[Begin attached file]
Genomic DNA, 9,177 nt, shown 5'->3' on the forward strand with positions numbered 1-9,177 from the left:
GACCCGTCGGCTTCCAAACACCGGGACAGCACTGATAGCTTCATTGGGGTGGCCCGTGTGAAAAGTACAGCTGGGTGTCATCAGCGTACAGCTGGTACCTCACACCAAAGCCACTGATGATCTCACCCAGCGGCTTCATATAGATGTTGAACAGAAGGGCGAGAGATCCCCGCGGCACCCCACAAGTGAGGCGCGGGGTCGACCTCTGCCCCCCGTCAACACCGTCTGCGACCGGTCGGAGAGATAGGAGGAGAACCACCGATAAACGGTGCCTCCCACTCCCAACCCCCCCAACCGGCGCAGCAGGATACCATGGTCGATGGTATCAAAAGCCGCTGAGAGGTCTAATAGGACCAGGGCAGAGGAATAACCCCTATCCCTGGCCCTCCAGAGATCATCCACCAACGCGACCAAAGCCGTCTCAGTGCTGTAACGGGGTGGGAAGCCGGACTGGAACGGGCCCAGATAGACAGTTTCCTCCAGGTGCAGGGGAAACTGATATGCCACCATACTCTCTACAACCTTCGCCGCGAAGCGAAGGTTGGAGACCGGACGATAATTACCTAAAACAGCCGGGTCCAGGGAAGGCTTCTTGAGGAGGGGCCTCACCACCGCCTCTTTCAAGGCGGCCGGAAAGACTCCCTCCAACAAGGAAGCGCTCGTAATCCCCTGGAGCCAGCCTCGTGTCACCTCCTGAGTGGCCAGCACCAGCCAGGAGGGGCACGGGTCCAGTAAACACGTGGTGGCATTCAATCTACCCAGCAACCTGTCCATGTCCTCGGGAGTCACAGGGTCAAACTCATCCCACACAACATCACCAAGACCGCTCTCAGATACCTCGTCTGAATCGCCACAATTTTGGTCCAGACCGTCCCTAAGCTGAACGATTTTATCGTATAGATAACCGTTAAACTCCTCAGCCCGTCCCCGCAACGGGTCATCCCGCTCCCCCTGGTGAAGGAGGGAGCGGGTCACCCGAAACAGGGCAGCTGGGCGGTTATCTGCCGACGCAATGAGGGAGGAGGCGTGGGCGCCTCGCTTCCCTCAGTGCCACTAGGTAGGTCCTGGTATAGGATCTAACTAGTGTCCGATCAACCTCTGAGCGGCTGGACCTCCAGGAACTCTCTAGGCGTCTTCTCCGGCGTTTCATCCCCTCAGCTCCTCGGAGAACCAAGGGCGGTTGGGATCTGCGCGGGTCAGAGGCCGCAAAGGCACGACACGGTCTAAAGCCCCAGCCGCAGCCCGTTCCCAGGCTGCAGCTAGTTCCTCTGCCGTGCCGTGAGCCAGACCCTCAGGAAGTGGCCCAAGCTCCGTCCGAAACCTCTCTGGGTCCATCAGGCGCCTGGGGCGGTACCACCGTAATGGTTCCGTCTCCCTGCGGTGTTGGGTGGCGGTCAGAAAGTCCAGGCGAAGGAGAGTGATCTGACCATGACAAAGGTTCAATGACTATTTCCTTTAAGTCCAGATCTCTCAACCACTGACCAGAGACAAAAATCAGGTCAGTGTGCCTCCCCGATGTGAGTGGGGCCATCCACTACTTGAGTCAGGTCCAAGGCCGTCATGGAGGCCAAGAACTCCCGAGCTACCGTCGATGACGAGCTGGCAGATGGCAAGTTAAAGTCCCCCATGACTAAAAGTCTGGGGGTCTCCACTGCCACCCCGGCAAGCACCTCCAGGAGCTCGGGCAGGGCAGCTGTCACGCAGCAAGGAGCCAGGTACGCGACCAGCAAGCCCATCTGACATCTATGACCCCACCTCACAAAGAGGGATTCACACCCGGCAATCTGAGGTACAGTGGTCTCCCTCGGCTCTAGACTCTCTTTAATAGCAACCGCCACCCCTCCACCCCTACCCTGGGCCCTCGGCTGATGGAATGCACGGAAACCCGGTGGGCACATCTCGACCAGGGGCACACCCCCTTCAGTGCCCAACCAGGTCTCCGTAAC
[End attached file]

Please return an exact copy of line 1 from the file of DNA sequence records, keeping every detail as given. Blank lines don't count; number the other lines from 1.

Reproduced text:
Genomic DNA, 9,177 nt, shown 5'->3' on the forward strand with positions numbered 1-9,177 from the left: